Thursday, August 14, 2014

Fiction Features Crashes and Collisions

Even the best fall down sometimes
Even the wrong words seem to rhyme
Out of the doubt that fills my mind
I somehow find you and I collide
("Collide" by Kevin Griffin and Howie Day)

Photo by Al Griffin


Another of F. Scott Fitzgerald’s short stories put me in mind of collisions and convergences--those stories that feature one person stumbling across another in a place with a pulse, a history, and energy to change both. The movie Crash does thatPeople stumble across one another, converging in Los Angeles places both electric and fragile. They crash, often leaving humanity crouching in fear.

Fitzgerald lived during a time of convergences and collisions that began in the last half of the nineteenth century when Russia, the Balkans, Austria, France, England, and Germany jostled for influence and power, each trying to defend its domestic and foreign ground while expanding its colonial ground and imperial might. Simultaneously, national and socialist forces tried to stake claims on the politics, economics, and hearts of people. World War I was a result. Fitzgerald’s story takes place after those WWI soldiers have come home, relieved to be alive, stained by the brutal truths witnessed, and surprised to find themselves unsure of their ground, of where they belong.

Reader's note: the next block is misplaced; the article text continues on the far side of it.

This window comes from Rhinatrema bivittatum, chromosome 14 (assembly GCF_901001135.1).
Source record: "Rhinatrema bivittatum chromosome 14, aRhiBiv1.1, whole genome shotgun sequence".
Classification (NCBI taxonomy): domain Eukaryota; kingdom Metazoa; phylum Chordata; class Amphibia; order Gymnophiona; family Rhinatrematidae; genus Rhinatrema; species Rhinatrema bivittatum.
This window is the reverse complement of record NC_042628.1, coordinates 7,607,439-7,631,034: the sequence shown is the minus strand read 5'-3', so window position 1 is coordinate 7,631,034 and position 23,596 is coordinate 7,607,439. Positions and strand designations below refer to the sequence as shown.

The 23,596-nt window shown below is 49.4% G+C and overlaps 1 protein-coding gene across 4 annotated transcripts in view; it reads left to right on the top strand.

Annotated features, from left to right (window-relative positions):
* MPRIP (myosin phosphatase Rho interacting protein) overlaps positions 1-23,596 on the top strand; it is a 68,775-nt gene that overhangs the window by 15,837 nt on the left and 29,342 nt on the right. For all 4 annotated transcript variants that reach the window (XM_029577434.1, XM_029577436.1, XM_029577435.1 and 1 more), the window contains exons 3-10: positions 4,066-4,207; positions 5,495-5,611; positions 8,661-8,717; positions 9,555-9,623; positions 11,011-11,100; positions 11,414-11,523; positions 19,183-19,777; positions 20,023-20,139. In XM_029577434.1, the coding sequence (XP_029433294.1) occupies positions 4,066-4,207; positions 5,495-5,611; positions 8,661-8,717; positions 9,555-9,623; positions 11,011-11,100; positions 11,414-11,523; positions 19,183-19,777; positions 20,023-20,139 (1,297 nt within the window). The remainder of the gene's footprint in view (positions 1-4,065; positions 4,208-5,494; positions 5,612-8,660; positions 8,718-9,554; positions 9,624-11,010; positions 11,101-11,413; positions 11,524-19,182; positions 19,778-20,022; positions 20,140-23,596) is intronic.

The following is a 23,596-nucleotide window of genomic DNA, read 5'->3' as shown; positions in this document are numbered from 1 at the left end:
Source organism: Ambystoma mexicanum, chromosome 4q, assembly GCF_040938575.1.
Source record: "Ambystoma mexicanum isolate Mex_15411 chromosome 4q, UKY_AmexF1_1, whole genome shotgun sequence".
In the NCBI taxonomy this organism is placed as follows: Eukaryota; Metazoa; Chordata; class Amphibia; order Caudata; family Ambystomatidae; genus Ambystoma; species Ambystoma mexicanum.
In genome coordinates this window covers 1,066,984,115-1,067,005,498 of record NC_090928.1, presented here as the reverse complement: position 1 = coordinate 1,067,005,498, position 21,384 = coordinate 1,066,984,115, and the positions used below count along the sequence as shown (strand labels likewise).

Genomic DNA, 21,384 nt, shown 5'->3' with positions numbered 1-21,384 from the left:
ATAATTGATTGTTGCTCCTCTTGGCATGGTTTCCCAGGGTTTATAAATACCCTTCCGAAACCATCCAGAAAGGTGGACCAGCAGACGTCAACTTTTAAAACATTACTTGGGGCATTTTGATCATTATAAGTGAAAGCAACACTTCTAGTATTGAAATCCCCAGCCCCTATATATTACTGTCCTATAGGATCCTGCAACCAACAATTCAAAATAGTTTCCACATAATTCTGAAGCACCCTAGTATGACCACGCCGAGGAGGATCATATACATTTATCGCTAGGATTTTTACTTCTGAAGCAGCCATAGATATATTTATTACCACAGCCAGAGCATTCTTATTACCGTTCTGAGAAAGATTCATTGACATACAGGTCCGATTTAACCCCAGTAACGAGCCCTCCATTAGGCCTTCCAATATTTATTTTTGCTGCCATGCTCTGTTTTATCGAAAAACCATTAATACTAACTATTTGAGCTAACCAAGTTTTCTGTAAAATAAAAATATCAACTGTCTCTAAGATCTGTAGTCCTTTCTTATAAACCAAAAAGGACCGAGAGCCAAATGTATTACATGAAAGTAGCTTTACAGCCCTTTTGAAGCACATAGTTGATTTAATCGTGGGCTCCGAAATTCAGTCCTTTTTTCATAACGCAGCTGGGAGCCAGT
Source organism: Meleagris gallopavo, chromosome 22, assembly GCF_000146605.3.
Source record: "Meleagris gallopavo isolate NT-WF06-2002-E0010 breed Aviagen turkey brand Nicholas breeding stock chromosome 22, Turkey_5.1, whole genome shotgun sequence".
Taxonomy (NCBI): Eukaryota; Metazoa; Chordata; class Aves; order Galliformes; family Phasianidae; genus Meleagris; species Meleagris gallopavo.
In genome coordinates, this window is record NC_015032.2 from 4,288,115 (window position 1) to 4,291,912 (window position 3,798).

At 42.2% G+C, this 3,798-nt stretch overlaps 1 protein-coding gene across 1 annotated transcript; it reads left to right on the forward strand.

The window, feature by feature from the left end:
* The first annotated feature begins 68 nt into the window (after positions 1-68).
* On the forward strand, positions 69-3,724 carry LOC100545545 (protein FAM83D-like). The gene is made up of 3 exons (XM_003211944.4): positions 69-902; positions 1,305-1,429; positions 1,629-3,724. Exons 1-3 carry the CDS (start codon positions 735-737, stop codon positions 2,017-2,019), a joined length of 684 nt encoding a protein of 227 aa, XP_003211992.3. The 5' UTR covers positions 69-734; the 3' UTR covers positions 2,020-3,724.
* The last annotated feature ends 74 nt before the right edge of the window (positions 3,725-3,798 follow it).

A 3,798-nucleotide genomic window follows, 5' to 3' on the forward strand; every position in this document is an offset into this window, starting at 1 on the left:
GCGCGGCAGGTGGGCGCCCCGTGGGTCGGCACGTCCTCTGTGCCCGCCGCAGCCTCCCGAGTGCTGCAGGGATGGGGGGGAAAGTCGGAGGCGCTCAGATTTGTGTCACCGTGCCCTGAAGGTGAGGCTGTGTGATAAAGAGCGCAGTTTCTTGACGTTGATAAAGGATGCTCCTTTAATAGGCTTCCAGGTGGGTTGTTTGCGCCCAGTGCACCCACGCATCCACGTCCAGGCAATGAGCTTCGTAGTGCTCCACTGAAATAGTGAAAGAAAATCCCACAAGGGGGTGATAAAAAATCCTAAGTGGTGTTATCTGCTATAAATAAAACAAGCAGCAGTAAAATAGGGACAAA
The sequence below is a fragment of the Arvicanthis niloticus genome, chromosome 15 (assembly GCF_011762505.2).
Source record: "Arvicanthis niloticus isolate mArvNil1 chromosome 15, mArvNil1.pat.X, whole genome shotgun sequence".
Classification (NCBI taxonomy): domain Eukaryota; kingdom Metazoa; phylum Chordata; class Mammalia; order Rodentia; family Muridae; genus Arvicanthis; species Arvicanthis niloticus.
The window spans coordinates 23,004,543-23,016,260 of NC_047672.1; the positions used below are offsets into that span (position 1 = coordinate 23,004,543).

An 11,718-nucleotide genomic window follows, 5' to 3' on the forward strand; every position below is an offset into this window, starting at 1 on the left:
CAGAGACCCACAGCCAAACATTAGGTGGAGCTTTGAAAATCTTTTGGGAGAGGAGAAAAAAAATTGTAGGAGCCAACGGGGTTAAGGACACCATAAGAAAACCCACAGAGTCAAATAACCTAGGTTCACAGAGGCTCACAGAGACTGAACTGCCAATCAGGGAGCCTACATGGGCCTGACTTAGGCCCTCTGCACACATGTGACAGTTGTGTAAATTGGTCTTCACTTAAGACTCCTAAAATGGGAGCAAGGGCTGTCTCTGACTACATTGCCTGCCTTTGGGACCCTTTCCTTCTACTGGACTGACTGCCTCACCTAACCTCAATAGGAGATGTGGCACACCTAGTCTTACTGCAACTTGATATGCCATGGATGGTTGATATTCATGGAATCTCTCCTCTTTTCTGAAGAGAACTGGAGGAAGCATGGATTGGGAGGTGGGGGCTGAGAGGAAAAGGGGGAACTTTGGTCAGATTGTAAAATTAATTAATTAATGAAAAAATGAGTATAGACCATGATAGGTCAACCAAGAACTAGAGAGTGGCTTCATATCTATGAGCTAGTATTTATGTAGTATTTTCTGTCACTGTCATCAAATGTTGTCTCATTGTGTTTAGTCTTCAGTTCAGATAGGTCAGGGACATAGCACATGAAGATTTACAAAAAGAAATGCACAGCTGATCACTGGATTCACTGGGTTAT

Fitzgerald’s "May Day" brings together Gordon Sterrett, a lost and penniless veteran once voted Best Dressed at Yale; Rose and Kelly, soldiers just looking for a place to belong and failing that, a drink; and Gordon’s old girlfriend, Edith, a debutante ready to marry and sister to Harry, a socialist newspaperman. These people collide through a Gamma Psi fraternity ball at the grand Biltmore Hotel near the newspaper office where Harry works into the early morning hours.

Sterrett has been reduced to begging money from men who were once his equals, and they despise him. His state is unseemly, unmanly, and unfamiliar. Only his paramour, Jewel, has any pity for him, and he’s ashamed to be with her.

Rose and Kelly, cut loose from service, simply don’t know what to do with themselves. They drift, hungry and thirsty, without employment or direction, flirting with a group of anti-Bolsheviks bent upon beating the socialist out of anyone.

Edith has the same distaste for penury as Gordon’s former classmates. She doesn’t like mess, and she doesn’t like being touched if the touch hasn’t been solicited or worse, if it endangers her perfectly powdered skin and perfectly coiffed hair. She finds the mess that is Gordon even more offensive than being touched. Like others of her class and breeding, she turns her back on his want and raw need, preferring to dwell in an illusion of gentility and plenty. She still hopes her brother Harry will come to his senses about his true place in society.

Two die as a consequence of Fitzgerald’s convergence, and both as a result of falling from a great height, one figurative and the other literal. The fatal collision of classes on another May Day when workers rose to stake their claims upon the lands and when anti-socialist fears transformed men into mobs is re-told well by Fitzgerald.

Reading Challenge:

Read “May Day” by F. Scott Fitzgerald. Pay close attention to the story threads stitched together deftly.

Writing Challenge:


Ask yourself what if three very different people bumped into each other. What might be the result?